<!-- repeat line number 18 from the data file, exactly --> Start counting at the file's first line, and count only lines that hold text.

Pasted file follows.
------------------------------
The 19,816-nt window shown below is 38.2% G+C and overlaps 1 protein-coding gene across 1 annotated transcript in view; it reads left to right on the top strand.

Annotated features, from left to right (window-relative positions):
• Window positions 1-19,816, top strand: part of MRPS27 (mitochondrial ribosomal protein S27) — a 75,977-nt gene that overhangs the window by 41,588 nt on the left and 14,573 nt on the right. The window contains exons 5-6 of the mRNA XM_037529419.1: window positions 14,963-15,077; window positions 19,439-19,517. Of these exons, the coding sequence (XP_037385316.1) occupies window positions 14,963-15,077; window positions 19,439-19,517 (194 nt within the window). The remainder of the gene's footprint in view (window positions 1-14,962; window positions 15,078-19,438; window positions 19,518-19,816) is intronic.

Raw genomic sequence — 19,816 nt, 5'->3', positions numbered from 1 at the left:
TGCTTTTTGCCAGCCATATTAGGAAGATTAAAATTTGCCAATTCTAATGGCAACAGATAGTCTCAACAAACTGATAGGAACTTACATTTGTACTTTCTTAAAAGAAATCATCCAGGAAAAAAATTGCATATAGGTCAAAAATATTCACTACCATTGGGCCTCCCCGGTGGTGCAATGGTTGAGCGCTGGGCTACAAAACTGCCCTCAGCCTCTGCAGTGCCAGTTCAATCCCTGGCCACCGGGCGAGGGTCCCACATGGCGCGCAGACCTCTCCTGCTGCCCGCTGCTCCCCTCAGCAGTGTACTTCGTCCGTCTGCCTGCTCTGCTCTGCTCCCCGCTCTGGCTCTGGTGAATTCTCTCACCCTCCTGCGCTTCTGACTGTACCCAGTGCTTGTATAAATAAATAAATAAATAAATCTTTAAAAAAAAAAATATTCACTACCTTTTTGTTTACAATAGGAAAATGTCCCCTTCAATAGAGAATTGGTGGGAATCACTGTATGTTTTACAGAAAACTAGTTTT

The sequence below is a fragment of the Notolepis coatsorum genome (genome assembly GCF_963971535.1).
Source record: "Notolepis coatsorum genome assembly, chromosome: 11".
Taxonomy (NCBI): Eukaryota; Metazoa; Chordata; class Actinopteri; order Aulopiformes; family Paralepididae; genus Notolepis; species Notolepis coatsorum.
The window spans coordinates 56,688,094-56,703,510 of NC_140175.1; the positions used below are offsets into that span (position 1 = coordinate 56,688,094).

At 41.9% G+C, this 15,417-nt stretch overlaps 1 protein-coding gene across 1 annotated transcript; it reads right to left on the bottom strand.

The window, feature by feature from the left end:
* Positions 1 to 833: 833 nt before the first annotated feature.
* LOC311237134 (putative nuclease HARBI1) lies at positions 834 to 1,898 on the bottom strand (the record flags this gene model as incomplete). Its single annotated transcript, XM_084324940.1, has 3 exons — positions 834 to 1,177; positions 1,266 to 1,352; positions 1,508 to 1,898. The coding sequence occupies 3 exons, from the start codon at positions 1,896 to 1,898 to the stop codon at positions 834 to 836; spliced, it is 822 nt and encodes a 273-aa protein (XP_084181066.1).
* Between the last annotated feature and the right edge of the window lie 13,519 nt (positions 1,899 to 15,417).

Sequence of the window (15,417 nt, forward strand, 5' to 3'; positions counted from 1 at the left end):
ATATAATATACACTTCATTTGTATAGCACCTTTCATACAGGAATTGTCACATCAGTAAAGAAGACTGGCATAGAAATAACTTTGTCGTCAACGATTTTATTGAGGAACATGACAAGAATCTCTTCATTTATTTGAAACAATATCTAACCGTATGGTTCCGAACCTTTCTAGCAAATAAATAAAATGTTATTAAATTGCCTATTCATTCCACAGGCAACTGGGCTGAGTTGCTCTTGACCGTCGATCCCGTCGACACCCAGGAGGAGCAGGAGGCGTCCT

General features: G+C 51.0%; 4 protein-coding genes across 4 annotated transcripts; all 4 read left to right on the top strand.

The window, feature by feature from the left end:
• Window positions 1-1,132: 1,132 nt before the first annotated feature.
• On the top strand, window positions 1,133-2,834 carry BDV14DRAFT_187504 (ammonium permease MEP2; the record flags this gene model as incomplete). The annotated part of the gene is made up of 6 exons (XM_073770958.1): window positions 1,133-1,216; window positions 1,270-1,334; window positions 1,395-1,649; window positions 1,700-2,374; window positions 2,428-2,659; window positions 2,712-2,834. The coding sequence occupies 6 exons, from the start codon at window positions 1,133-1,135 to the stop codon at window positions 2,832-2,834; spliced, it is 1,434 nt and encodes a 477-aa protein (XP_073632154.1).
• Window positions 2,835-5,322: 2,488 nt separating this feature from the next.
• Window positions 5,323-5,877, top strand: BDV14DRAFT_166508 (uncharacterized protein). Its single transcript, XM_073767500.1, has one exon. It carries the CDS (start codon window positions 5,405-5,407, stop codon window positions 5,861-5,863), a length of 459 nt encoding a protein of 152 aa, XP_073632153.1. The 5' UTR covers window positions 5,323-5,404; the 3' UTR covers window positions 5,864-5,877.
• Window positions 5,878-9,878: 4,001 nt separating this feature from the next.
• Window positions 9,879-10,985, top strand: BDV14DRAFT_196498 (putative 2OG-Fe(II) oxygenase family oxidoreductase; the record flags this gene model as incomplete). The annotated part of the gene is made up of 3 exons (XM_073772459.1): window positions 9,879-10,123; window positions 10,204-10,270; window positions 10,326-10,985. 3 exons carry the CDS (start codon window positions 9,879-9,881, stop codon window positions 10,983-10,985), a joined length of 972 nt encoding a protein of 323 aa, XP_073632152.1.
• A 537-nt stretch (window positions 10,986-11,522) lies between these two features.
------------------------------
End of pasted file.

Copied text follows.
The window, feature by feature from the left end: